Khau galis, unfortunately, have become a security nightmare after the Zaveri Bazaar gali took its third hit in 18 years and security at the Opera House one was breached on July 13. Each time in the past, food and business returned to Zaveri Bazaar. This time around, the gali is devoid of food vendors and customers. Also missing from the frame are the rows of two-wheelers parked at the edges of pavements and used as make-shift tables by vendors and customers. Local traders say the business in Zaveri Bazaar has declined by about 50 to 60 per cent. This coupled with police crackdowns on food vendors has called curtains on the bazaar’s famous khau gali.

“People don’t come for business, deals are not struck on pavements anymore, food vendors are not allowed, this place isn’t the same anymore,” says Mohanbhai Pudlawala, whose pudla (a Gujarati snack) shop is one of the few eateries left in the lane. Adds Hasmukhbhai, a Zaveri Bazaar regular: “Food vendors are not to blame. It’s the illegal parking that’s to blame, but the police have driven away everyone.” Adds A.M. Shetty, owner of Bengal Foods: “Food is an integral part of how we do business here”. Similarly, the Opera House khau gali exists only in memory of those who frequented it. “The place has been sanitised and cleaned up, no one is allowed any activity,” says Hardik Hundiya, a diamond trader and publisher of a trade magazine.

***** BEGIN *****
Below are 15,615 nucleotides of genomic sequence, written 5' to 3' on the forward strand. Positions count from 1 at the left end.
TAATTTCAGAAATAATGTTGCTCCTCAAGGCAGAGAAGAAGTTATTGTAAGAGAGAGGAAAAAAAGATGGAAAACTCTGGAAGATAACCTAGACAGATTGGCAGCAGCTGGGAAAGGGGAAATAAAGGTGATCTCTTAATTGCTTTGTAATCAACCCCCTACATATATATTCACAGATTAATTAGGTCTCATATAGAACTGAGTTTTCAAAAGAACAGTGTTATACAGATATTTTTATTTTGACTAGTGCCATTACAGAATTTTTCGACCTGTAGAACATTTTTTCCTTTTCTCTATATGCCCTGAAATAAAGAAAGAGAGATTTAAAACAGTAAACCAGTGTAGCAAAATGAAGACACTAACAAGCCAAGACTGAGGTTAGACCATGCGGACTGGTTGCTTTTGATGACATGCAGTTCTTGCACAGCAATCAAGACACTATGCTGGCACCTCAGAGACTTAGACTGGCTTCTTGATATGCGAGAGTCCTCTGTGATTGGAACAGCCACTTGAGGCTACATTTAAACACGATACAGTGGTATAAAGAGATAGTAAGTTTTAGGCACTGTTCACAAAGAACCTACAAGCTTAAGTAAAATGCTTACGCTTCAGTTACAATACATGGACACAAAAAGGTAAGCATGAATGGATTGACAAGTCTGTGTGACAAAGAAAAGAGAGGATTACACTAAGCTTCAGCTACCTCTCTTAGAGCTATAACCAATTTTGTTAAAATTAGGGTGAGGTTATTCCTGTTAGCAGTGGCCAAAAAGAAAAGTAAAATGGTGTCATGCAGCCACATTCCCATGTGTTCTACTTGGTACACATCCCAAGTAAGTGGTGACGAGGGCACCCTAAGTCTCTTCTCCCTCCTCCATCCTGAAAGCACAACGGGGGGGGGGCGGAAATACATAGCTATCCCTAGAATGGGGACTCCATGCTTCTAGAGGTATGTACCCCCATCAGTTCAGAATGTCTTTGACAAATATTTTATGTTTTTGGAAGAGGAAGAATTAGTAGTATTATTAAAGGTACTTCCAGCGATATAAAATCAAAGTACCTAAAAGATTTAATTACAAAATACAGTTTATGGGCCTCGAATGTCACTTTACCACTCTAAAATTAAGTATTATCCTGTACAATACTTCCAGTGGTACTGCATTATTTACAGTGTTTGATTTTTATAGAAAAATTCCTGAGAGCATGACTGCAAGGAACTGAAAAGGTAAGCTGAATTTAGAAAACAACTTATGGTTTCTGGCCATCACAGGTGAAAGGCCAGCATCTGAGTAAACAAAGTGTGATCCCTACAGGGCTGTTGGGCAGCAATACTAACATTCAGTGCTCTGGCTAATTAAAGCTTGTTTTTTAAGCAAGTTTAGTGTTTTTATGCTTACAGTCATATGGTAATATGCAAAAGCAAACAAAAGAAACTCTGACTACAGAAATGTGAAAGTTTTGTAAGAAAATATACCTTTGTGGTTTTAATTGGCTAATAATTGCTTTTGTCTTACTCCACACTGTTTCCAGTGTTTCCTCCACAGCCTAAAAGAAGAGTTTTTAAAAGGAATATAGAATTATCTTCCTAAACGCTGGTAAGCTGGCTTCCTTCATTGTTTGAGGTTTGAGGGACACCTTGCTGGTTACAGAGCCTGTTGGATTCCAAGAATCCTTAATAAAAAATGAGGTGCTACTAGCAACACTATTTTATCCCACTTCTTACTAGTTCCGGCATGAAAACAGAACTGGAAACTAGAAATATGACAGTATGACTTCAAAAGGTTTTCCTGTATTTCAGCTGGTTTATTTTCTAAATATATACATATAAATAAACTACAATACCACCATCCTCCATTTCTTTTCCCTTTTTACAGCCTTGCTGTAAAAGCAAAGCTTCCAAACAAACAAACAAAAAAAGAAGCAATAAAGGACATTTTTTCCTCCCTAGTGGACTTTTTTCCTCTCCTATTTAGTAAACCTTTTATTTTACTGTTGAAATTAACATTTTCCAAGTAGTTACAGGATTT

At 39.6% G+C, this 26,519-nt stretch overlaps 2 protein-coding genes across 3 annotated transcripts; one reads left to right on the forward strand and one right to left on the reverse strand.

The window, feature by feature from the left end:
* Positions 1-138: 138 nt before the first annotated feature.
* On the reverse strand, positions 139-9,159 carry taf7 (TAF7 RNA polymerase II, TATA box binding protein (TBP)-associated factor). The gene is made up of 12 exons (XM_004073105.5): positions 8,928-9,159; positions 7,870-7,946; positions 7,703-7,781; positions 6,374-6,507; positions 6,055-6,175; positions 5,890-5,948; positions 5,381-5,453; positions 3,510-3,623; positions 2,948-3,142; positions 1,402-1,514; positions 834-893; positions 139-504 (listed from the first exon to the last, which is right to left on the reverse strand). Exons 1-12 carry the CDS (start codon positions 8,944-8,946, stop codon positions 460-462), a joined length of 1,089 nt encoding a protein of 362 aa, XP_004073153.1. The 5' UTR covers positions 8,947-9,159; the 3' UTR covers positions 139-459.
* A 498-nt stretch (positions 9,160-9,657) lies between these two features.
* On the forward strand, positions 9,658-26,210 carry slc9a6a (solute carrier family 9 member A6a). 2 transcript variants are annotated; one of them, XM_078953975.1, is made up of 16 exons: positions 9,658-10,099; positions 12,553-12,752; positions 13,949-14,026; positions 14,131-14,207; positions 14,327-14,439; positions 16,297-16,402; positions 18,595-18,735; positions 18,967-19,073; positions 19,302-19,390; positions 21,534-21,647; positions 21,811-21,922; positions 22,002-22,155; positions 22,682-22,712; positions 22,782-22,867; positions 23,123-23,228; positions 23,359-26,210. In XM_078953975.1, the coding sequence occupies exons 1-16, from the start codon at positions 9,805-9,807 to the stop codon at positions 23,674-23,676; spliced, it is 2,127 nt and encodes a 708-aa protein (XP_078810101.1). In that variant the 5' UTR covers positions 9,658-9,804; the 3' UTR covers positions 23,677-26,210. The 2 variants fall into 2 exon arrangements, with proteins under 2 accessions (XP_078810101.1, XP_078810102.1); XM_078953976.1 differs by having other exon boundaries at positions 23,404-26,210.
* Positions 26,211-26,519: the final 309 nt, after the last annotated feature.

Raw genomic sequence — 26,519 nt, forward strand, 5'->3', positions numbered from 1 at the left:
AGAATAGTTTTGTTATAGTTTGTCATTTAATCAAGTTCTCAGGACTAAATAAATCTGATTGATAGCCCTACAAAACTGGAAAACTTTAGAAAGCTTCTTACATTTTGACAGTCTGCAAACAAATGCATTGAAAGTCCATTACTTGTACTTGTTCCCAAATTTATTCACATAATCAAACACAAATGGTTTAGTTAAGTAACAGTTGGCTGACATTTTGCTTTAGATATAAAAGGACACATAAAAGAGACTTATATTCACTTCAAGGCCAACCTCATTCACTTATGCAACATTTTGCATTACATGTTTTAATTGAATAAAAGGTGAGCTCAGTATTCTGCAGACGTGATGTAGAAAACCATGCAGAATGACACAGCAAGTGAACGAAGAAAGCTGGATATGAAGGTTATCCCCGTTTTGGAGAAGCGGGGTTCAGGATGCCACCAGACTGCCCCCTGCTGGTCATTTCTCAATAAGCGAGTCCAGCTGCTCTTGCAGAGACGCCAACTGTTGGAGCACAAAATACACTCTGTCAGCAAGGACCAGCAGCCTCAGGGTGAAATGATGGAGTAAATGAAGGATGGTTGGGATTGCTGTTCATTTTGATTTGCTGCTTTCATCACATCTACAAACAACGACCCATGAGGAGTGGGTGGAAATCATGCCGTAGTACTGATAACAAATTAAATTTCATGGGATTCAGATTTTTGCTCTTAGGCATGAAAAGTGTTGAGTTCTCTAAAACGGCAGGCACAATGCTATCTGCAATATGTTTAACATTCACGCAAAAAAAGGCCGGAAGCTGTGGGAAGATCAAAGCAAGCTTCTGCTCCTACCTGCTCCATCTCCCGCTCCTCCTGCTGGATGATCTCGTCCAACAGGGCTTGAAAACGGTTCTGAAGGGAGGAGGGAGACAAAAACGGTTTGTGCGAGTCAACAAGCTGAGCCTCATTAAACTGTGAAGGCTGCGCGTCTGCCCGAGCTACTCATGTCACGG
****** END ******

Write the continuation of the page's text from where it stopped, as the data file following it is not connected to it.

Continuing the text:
This is also the fate of Dalal Street and Nathalal Doshi Marg, two small lanes with old-world buildings that lead to the Bombay Stock Exchange, targeted in the 1993 blasts. “The lanes are barricaded out except for the pedestrians. We do some dhanda on the side streets but you can’t call it a khau gali now,” says Thankappan, a sandwich stall owner. “People come because they have to eat, but the fear is always there.” In the khau galis of south Mumbai, particularly those serving business and commercial hubs, the fear of imminent attack is palpable. For displaced vendors, like Ashok Paswan who used to make and sell samosas for 30 years in the Zaveri Bazaar khau gali, the anxiety is about feeding his family.

The mood is less sombre in khau galis across the suburbs. Here, the buzz and bustle has not taken the hit south Mumbai has. People drop by with the same ease and regularity. Cars still line up at the Shivaji Park khau gali late into the night, college students and executives still wait their turn at the Juhu gali, families still step out for an after-dinner snack or kulfi at Malad and Kandivli. And it is business as usual for the galis on Mohammed Ali Road.

With the peak festive season coming up, impromptu khau galis sprout up across the city—near Ganpati pandals, Navratri garba-dandiya venues, at masjids for Id and so on. The Mumbai Police’s request to festival organisers to “tone down celebrations” has been met with stubborn refusals. Then, they pressured civic authorities into carrying out a drive against illegal hawkers, especially street food vendors. “We had meetings with the police, their only point is to remove illegal vendors and opaque garbage cans, as if those are the only reasons for a blast,” laughs Ganesh Shetty. Already, khau galis—at least those in the south—are exhibiting an atypical nervousness. As Mumbai’s perennial foodie Kunal Vijayakar puts it: “Blasts happen, but we cannot trade the charm of khau galis for anything”.

By Smruti Koppikar with Snigdha Hasan